Justice in Asia and the Pacific Region, 1945–1952: Allied War Crimes Prosecutions

Cambridge University Press
Free sample

This book explores a cross-section of war crimes trials that the Allied powers held against the Japanese in the aftermath of World War II. More than 2,240 trials against some 5,700 suspected war criminals were carried out at 51 separate locations across the Asia Pacific region. This book analyzes fourteen high-profile American, Australian, British, and Philippine trials, including the two subsequent proceedings at Tokyo and the Yamashita trial. By delving into a large body of hitherto underutilized oral and documentary history of the war as contained in the trial records, Yuma Totani illuminates diverse firsthand accounts of the war that were offered by former Japanese and Allied combatants, prisoners of war, and the civilian population. Furthermore, the author makes a systematic inquiry into select trials to shed light on a highly complex - and at times contradictory - legal and jurisprudential legacy of Allied war crimes prosecutions.
Read more
Collapse

About the author

Yuma Totani is Associate Professor of History at the University of Hawaii, Manoa. She is a recipient of the Postdoctoral Fellowship in Japanese Studies granted by the Edwin O. Reischauer Institute of Japanese Studies, Harvard University, Massachusetts in 2005; the Abe Fellowship granted by the Social Science Research Council in 20101; and the Frederick Burkhardt Residential Fellowship for Recently Tenured Scholars in 20123, during which time she took up residence at the Center for Advanced Study in the Behavioral Sciences at Stanford University, California. She is the author of The Tokyo War Crimes Trial: The Pursuit of Justice in the Wake of World War II (2008) and rendered its Japanese-language translation, T ky saiban: dai niji taisengo no h to seigi no tsuiky (2008).

Read more
Collapse
Loading...

Additional Information

Publisher
Cambridge University Press
Read more
Collapse
Published on
Feb 16, 2015
Read more
Collapse
Pages
289
Read more
Collapse
ISBN
9781316300060
Read more
Collapse
Read more
Collapse
Read more
Collapse
Language
English
Read more
Collapse
Genres
History / Modern / 20th Century
Law / International
Law / Legal History
Read more
Collapse
Content Protection
This content is DRM protected.
Read more
Collapse
Read Aloud
Available on Android devices
Read more
Collapse

Reading information

Smartphones and Tablets

Install the Google Play Books app for Android and iPad/iPhone. It syncs automatically with your account and allows you to read online or offline wherever you are.

Laptops and Computers

You can read books purchased on Google Play using your computer's web browser.

eReaders and other devices

To read on e-ink devices like the Sony eReader or Barnes & Noble Nook, you'll need to download a file and transfer it to your device. Please follow the detailed Help center instructions to transfer the files to supported eReaders.
In the aftermath of the Second World War, the British military held 46 trials in Hong Kong in which 123 defendants, from Japan and Formosa (Taiwan), were tried for war crimes. This book provides the first comprehensive legal analysis of these trials. The subject matter of the trials spanned war crimes committed during the fall of Hong Kong, its occupation, and in the period after the capitulation following the nuclear bombings of Hiroshima and Nagasaki, but before the formal surrender. They included killings of hors de combat, abuses in prisoner-of-war camps, abuse and murder of civilians during the military occupation, forced labour, and offences on the High Seas. The events adjudicated included those from Hong Kong, China, Japan, the High Seas, and Formosa (Taiwan). Taking place in the same historical period as the more famous Nuremberg and Tokyo trials, the Hong Kong war crimes trials provide key insights into events of the time, and the development of international criminal law and procedure in this period. A team of experts in international criminal law examine these trials in detail, placing them in their historical context, investigating how the courts conducted their proceedings and adjudicated acts alleged to be war crimes, and evaluating the extent to which the Hong Kong trials contributed to the development of contemporary issues, such as joint criminal enterprise and superior orders. There is also comparative analysis with contemporaneous proceedings, such as the Australian War Crimes trials, trials in China, and those conducted by the British in Singapore and Germany, placing them within the wider history of international justice. This book is essential reading for anyone interested in the development of international criminal law and procedure.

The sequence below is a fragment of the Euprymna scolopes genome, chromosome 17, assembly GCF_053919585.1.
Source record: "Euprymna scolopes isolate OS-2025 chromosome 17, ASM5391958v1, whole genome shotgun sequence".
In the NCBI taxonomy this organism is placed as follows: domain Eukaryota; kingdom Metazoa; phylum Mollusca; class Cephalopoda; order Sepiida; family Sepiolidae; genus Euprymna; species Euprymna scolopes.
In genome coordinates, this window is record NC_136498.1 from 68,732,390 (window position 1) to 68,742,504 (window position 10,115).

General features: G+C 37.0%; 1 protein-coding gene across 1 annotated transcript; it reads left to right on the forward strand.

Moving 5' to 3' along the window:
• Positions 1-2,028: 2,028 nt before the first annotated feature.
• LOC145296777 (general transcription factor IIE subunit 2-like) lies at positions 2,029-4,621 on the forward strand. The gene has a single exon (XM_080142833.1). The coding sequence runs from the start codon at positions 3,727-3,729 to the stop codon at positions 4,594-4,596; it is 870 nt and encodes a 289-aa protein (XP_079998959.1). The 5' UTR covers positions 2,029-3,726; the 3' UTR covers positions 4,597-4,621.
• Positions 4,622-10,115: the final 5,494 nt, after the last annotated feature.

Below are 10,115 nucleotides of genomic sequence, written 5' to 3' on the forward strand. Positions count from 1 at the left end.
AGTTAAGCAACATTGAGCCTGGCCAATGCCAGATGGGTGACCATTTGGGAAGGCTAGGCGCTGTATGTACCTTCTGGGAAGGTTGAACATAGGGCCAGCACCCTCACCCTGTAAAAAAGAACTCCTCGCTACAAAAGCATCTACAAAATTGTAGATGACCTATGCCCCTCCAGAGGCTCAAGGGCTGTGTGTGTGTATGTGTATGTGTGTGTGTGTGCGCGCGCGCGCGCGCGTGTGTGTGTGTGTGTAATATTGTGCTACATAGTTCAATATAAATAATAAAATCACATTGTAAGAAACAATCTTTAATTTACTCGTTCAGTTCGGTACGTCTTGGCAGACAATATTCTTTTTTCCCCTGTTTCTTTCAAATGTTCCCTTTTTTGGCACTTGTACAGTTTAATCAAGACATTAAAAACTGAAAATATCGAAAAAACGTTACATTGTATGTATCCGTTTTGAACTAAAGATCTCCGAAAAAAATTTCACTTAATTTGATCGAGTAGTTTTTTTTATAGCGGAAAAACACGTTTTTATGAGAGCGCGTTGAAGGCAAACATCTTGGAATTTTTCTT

From 1946 to 1949, the Dutch prosecuted more than 1000 Japanese soldiers and civilians for war crimes committed during the occupation of the Netherlands East Indies during World War II. They also prosecuted a small number of Dutch citizens for collaborating with their Japanese occupiers. The war crimes committed by the Japanese against military personnel and civilians in the East Indies were horrific, and included mass murder, murder, torture, mistreatment of prisoners of war, and enforced prostitution. Beginning in 1946, the Dutch convened military tribunals in various locations in the East Indies to hear the evidence of these atrocities and imposed sentences ranging from months and years to death; some 25 percent of those convicted were executed for their crimes. The difficulty arising out of gathering evidence and conducting the trials was exacerbated by the on-going guerrilla war between Dutch authorities and Indonesian revolutionaries and in fact the trials ended abruptly in 1949 when 300 years of Dutch colonial rule ended and Indonesia gained its independence. Until the author began examining and analysing the records of trial from these cases, no English language scholar had published a comprehensive study of these war crimes trials. While the author looks at the war crimes prosecutions of the Japanese in detail this book also breaks new ground in exploring the prosecutions of Dutch citizens alleged to have collaborated with their Japanese occupiers. Anyone with a general interest in World War II and the war in the Pacific, or a specific interest in war crimes and international law, will be interested in this book.